When does SQLCLR launch?

Published On: 2012-06-14By:

A change was made to the SQLCLR, as to when the SQLCLR is loaded.  In SQL Server 2008 R2 and below the SQLCLR component was loaded only when the “clr enabled” setting, which is controlled through sp_configure, is enabled.  Even with the SQLCLR is enabled on SQL Server 2008 R2 and below, the SQLCLR is only loaded into SQL Server’s memory when it is needed.

In SQL Server 2012 however SQLCLR is loaded on startup no matter if the “clr enabled” setting is disabled or not.  This can be seen in the SQL Server ERRORLOG file by looking for the line which looks similar to the following.

Common language runtime (CLR) functionality initialized using CLR version v4.0.30319 from C:WindowsMicrosoft.NETFramework64v4.0.30319.’

There are a couple of reasons that Microsoft wants the SQLCLR to be loaded automatically when the SQL Server starts instead of waiting for permission to load it.

The first is that there are plenty of native features which require the use of the SQLCLR in SQL Server 2012.  This includes features like the geometry data type, the hierarchyid data type, etc.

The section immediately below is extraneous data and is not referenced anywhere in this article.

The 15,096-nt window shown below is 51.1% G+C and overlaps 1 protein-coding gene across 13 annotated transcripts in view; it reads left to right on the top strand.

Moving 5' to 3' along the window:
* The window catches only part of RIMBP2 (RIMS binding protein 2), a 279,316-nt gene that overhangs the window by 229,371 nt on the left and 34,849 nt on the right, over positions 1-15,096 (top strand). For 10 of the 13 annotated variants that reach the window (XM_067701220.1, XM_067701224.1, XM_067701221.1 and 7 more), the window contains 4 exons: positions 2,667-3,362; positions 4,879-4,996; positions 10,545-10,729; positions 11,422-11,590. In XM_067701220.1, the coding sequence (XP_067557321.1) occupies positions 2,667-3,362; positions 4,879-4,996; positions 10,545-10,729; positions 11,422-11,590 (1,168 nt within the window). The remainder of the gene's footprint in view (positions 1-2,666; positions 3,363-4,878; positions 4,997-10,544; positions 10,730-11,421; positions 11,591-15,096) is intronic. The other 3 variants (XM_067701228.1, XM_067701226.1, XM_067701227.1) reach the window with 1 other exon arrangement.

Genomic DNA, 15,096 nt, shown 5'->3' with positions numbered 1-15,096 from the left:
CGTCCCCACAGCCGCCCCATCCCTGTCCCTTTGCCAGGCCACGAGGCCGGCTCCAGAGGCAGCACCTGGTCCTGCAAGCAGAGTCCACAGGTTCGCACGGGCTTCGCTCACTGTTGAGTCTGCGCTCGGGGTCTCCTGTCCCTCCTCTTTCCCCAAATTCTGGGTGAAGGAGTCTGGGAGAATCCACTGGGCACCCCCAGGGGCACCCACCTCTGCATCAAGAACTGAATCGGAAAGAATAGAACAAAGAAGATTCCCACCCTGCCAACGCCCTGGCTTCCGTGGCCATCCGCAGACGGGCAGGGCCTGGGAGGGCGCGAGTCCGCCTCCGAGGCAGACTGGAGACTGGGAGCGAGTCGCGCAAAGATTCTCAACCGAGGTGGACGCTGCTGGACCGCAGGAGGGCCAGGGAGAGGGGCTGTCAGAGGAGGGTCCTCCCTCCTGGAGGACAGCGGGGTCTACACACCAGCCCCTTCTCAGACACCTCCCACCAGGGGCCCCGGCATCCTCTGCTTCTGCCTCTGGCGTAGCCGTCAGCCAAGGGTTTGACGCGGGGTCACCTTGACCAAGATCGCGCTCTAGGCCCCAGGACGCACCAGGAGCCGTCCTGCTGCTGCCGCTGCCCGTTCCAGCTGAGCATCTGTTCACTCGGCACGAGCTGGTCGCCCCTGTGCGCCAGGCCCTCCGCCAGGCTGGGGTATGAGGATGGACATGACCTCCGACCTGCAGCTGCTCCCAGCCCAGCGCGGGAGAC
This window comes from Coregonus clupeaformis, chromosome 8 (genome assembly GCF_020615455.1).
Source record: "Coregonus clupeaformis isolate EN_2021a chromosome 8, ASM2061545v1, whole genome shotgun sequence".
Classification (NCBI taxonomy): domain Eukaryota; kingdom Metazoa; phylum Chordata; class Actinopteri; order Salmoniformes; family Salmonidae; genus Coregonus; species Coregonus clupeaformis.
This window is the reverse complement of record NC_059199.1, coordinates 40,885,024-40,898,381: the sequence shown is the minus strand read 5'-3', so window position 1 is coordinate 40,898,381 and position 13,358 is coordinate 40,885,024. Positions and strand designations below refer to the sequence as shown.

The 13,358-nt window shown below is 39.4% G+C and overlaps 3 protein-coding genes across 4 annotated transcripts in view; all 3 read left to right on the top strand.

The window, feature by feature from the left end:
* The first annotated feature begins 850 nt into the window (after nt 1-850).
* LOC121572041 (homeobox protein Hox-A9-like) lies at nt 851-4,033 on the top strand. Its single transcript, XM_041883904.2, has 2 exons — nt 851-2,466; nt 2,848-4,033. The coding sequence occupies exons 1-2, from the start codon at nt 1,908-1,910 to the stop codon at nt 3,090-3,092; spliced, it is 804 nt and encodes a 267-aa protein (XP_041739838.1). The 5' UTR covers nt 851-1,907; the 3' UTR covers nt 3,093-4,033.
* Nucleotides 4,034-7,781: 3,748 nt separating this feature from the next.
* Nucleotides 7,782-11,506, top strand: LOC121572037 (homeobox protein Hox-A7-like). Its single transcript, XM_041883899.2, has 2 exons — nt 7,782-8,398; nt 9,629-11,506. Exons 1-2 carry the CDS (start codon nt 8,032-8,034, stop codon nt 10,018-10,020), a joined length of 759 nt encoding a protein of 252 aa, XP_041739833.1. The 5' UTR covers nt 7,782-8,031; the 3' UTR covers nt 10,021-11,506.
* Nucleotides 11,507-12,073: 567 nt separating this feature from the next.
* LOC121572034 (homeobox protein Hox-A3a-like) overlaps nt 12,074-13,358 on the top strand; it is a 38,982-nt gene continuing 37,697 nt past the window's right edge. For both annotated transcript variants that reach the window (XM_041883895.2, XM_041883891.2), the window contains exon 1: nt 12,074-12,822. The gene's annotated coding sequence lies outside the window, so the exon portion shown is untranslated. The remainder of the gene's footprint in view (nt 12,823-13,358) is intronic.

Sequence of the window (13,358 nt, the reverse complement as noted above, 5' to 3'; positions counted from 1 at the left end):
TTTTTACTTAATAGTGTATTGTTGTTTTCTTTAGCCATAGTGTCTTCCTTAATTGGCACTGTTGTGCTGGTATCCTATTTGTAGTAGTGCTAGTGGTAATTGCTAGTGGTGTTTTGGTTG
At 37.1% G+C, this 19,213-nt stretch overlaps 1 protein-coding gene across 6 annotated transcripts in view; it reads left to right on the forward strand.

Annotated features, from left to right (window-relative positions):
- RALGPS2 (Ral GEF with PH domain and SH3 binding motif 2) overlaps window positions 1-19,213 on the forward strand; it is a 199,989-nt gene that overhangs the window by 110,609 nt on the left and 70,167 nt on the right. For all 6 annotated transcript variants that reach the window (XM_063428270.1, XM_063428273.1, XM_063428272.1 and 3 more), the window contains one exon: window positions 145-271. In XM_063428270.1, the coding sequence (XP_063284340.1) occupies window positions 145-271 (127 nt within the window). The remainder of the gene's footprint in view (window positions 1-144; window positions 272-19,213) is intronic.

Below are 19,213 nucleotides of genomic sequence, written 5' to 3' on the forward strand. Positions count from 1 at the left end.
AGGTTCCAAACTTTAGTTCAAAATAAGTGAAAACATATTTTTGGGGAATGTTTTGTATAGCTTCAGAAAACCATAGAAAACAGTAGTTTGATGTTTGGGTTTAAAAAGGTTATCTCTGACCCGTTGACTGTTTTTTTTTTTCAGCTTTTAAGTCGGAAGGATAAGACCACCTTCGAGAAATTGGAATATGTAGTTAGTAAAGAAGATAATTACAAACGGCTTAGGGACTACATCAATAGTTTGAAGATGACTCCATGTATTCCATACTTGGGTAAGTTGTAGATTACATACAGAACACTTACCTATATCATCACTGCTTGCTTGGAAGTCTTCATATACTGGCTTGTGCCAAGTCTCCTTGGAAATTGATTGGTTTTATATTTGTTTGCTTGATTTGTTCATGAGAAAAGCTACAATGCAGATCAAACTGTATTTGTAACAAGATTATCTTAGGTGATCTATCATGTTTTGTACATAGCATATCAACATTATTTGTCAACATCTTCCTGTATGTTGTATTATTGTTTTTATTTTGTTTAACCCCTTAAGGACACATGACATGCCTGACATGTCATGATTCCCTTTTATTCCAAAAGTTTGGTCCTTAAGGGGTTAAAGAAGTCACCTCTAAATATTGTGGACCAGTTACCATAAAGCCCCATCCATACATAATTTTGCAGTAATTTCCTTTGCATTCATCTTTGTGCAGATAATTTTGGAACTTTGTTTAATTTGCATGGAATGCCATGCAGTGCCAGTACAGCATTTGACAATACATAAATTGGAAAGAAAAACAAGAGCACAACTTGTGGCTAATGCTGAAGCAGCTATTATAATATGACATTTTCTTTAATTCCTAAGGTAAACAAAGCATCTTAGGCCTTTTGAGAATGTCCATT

The second is that by loading the SQLCLR when the SQL Server instance first starts this decreases the time that SQL Server must wait the first time that the SQLCLR is used. This is because the SQLCLR is a rather large package which must be loaded, when loading the SQLCLR the first time it is used can take up to several seconds to load the CLR into memory for use.

Just because the SQLCLR is loaded into memory when the SQL Server instance is first started doesn’t mean that the sp_configure setting “clr enabled” is useless.  With this setting disabled, the SQL Server instance will not allow for the creation of CLR objects.  Once the “clr enabled” setting is enabled the CLR doesn’t need to be loaded, but the SQL Server instance will now allow the user created assemblies to be created within the SQL Server instance.

Denny

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One response to “When does SQLCLR launch?”

  1. […] When does SQLCLR launch? – A brief look at SQLCLR behaviour changes in SQL 2012 courtesy of Denny Cherry (Blog|Twitter). […]

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